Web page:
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How to Evaluate Imminent Hard Forks

How to Evaluate Imminent Hard Forks 101
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Hard forks in cryptocurrency have become more and more common and usually arouse excitement as crypto investors hope to gain free coin. But how should we understand and evaluate such a split in a cryptocurrency network?

In the wake of an expected hard fork of privacy coin Monero, Cryptonews.com spoke to industry experts to find out the most important things to look for when evaluating such a split.

For those unfamiliar with this situation, a split, or hard fork may occur due to a deliberate change in a network’s consensus rules, as an independent team of developers seeks to develop the forked cryptocurrency in their own way. Once all procedures are completed, the two chains emerge independently. For example, Bitcoin Cash cryptocurrency was born after a hard fork from the Bitcoin Core network in August 2017.

What is the team behind the Monero hard fork trying to achieve? This fork on April 30 is backed by promises to deal with a scalability issue. In addition, Monero V, the forked coin, will be in limited supply. The team behind the fork has also promised to release a simple Monero V full node GUI (graphical user interface) wallet and a web wallet.

So, are hard forks really necessary?

Galia Benartzi, co-founder and head of business development at Bancor, a Swiss-based non-profit focused on solving the liquidity challenge in asset exchange, has seen a number of hard forks and explains that those are one of the many features of blockchain, allowing communities to vote with their feet.

“You can propose any governance structure you want, but membership in any decentralized ecosystem is voluntary, and the cost of switching is low. We’re entering a technological era in which value is created not by locking users in, but by setting users free,” Benartzi said.

According to her, these forks are an example of users taking a codebase they believe to be valuable and optimizing it to their specifications.

Understanding the hard forks in the pipeline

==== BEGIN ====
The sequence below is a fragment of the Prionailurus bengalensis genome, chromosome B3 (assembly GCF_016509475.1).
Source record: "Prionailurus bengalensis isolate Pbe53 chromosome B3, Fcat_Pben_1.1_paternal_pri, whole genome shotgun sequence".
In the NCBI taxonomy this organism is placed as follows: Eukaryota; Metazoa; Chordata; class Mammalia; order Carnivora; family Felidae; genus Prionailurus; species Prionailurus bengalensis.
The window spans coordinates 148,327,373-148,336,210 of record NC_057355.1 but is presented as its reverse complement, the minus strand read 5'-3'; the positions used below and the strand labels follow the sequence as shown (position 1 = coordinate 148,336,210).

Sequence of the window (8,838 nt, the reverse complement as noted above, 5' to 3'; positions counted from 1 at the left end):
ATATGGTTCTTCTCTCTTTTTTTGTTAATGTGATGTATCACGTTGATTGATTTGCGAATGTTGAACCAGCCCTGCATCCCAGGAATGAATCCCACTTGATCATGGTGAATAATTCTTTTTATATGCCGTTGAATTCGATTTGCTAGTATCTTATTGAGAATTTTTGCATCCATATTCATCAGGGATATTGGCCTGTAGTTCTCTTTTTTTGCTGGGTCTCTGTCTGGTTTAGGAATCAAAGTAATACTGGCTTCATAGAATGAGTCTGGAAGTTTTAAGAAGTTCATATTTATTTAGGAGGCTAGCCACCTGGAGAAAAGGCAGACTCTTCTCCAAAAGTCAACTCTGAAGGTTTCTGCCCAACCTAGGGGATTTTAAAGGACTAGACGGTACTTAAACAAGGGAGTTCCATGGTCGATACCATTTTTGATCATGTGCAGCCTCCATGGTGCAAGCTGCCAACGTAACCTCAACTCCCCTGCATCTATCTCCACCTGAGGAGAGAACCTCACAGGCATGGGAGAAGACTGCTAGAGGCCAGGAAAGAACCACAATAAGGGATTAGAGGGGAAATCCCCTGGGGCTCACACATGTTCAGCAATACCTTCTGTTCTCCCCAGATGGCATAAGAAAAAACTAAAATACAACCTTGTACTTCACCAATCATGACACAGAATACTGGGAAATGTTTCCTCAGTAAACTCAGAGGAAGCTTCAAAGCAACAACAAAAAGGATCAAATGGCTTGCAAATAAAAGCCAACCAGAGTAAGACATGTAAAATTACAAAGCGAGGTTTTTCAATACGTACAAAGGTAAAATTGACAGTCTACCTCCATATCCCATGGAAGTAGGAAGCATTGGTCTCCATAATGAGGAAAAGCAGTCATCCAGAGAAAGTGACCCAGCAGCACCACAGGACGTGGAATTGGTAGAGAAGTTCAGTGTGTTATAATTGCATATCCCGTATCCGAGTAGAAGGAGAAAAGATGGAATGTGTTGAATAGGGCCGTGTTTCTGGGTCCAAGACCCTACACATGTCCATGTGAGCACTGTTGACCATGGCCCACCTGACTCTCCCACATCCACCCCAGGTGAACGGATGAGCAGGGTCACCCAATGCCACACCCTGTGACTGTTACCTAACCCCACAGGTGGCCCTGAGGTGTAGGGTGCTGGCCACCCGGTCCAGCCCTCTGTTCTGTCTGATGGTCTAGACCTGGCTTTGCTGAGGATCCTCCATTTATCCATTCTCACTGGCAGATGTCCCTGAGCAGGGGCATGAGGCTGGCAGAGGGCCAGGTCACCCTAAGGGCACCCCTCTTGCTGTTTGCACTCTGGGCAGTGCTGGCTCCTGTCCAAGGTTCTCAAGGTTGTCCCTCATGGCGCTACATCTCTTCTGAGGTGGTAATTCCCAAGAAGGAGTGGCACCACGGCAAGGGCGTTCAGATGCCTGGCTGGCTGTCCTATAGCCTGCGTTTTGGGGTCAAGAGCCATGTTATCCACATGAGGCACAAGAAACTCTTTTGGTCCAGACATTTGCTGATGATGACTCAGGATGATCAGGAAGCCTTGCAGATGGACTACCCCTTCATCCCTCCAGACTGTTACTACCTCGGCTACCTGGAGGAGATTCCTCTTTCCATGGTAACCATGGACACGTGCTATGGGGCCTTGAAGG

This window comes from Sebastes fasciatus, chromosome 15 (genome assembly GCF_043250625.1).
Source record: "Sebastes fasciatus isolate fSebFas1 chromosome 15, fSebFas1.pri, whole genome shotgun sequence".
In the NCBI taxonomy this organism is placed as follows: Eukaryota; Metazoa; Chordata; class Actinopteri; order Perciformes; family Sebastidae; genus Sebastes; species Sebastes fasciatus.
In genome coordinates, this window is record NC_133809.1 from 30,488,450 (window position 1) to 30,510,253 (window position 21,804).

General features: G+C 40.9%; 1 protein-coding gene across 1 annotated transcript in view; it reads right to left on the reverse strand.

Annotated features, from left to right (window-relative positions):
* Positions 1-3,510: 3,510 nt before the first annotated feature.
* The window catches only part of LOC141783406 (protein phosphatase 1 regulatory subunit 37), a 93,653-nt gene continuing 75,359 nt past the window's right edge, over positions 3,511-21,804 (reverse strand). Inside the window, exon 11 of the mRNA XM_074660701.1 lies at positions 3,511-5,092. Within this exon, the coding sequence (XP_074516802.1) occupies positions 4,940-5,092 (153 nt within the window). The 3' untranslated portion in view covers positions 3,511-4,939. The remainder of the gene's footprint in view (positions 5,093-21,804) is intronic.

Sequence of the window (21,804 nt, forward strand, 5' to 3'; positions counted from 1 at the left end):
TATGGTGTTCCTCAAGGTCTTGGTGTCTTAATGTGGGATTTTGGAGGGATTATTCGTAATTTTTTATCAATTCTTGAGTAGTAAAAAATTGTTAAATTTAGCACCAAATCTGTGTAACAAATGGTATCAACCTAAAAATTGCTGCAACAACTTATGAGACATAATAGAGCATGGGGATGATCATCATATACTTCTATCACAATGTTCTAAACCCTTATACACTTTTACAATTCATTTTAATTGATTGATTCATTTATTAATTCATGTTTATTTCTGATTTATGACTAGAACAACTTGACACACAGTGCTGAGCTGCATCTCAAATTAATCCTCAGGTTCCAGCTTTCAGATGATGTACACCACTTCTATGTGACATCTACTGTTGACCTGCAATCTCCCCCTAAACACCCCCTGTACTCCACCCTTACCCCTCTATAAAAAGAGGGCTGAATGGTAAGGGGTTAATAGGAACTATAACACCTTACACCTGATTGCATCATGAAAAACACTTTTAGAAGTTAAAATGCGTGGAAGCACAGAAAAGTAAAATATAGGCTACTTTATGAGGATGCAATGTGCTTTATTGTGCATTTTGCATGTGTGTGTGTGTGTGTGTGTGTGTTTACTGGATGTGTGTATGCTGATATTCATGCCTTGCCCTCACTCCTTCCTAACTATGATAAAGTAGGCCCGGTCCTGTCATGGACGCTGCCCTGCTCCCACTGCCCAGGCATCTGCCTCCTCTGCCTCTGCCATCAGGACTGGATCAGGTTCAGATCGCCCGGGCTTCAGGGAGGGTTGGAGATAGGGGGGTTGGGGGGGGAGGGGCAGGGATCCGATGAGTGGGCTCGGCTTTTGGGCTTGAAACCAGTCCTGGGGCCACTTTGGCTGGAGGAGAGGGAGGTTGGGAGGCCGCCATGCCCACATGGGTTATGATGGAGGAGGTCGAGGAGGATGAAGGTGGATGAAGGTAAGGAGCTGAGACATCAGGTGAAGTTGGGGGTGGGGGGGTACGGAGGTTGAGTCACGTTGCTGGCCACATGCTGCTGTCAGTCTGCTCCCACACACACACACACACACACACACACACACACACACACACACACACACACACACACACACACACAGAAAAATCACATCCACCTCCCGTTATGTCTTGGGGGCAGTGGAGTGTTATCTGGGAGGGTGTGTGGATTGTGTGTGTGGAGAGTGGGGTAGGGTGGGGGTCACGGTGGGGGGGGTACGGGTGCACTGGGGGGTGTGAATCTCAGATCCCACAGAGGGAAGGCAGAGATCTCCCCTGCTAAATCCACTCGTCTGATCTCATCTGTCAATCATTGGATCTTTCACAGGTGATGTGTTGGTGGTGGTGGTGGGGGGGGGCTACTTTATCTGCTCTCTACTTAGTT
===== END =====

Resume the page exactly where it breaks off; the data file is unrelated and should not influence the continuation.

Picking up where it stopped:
Noam Copel, CEO of the DAV Foundation, a blockchain-based transportation platform, explains that there are some heuristics he uses to analyze pending hard forks.

“I always ask myself: 1) Does the fork solve a real problem? 2) Is the team behind the fork credible and competent? 3) Is there a healthy community and open discussion surrounding the fork? If the answer to any of these three questions is a "no", it raises a red flag for me. I also realize that the pressures created by hype and "fear of missing out" could drive a given coin's price up despite the lack of solid fundamentals,” Copel explained.

Sergey Shenderov, co-founder and CEO of Mom.life, an app with a focus on new technology and human behavior, added that the fundamental success of any hard fork is mainly defined by the prospects of the lead developer team and the new currency value – growth in both is evidence of community and market support.

Shenderov says: “Arguably, everything else – including transactional activity and miners getting on board – are consequences driven by demonstrated product quality and ensuing market forces. Bitcoin forks also offer the prospect of solving the base chain's specific technical "shortcomings" at the expense of greater centralization, as any fork is led by specific individual teams.”

Also, when a hard fork happens, cryptocurrency owners might expect to receive some free newly created coins. However, Graeme Moore, vice president for marketing and communications at Polymath, a developer of the securities token platform, warns that users should be extra careful when attempting to claim forked coins and always ensure that there is replay protection and no malicious code. Replay protection makes sure that transactions on one chain are invalid on the other chain.

Moore says: “The cost of creating a hard fork is essentially zero, so we will continue to see more and more hard forks that attempt to create a user base via forking coins to an already established community.”

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